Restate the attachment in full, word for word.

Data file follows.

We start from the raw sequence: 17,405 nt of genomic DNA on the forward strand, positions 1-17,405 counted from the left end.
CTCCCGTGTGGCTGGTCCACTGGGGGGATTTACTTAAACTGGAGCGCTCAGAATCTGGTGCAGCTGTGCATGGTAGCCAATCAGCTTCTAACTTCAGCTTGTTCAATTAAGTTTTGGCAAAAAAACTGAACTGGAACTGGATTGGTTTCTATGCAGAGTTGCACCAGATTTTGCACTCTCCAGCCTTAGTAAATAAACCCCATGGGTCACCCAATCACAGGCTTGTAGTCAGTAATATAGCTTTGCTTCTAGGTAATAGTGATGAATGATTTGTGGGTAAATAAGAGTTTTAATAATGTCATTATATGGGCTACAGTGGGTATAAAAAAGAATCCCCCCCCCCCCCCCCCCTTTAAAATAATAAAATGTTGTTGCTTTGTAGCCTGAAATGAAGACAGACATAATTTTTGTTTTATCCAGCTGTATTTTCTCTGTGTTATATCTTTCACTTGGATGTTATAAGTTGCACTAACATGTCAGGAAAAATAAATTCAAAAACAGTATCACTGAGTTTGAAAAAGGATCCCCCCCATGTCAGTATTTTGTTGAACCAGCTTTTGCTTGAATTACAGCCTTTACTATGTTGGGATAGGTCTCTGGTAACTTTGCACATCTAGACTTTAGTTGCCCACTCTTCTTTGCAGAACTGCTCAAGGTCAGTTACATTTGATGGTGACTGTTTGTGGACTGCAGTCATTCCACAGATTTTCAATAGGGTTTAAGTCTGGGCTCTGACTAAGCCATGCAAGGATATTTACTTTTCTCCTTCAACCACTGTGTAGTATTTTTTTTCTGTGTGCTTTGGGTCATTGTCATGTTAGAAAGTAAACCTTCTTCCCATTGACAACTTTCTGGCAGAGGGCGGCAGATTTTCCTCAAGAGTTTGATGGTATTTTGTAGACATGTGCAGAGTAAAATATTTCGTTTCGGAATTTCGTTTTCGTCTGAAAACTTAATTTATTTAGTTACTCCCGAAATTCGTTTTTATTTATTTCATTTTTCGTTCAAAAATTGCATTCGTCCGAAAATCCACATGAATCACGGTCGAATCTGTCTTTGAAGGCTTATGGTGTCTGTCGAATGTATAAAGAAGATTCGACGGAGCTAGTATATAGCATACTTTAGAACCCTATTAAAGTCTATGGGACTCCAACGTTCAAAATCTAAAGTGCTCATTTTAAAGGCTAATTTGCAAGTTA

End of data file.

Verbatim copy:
We start from the raw sequence: 17,405 nt of genomic DNA on the forward strand, positions 1-17,405 counted from the left end.
CTCCCGTGTGGCTGGTCCACTGGGGGGATTTACTTAAACTGGAGCGCTCAGAATCTGGTGCAGCTGTGCATGGTAGCCAATCAGCTTCTAACTTCAGCTTGTTCAATTAAGTTTTGGCAAAAAAACTGAACTGGAACTGGATTGGTTTCTATGCAGAGTTGCACCAGATTTTGCACTCTCCAGCCTTAGTAAATAAACCCCATGGGTCACCCAATCACAGGCTTGTAGTCAGTAATATAGCTTTGCTTCTAGGTAATAGTGATGAATGATTTGTGGGTAAATAAGAGTTTTAATAATGTCATTATATGGGCTACAGTGGGTATAAAAAAGAATCCCCCCCCCCCCCCCCCCTTTAAAATAATAAAATGTTGTTGCTTTGTAGCCTGAAATGAAGACAGACATAATTTTTGTTTTATCCAGCTGTATTTTCTCTGTGTTATATCTTTCACTTGGATGTTATAAGTTGCACTAACATGTCAGGAAAAATAAATTCAAAAACAGTATCACTGAGTTTGAAAAAGGATCCCCCCCATGTCAGTATTTTGTTGAACCAGCTTTTGCTTGAATTACAGCCTTTACTATGTTGGGATAGGTCTCTGGTAACTTTGCACATCTAGACTTTAGTTGCCCACTCTTCTTTGCAGAACTGCTCAAGGTCAGTTACATTTGATGGTGACTGTTTGTGGACTGCAGTCATTCCACAGATTTTCAATAGGGTTTAAGTCTGGGCTCTGACTAAGCCATGCAAGGATATTTACTTTTCTCCTTCAACCACTGTGTAGTATTTTTTTTCTGTGTGCTTTGGGTCATTGTCATGTTAGAAAGTAAACCTTCTTCCCATTGACAACTTTCTGGCAGAGGGCGGCAGATTTTCCTCAAGAGTTTGATGGTATTTTGTAGACATGTGCAGAGTAAAATATTTCGTTTCGGAATTTCGTTTTCGTCTGAAAACTTAATTTATTTAGTTACTCCCGAAATTCGTTTTTATTTATTTCATTTTTCGTTCAAAAATTGCATTCGTCCGAAAATCCACATGAATCACGGTCGAATCTGTCTTTGAAGGCTTATGGTGTCTGTCGAATGTATAAAGAAGATTCGACGGAGCTAGTATATAGCATACTTTAGAACCCTATTAAAGTCTATGGGACTCCAACGTTCAAAATCTAAAGTGCTCATTTTAAAGGCTAATTTGCAAGTTA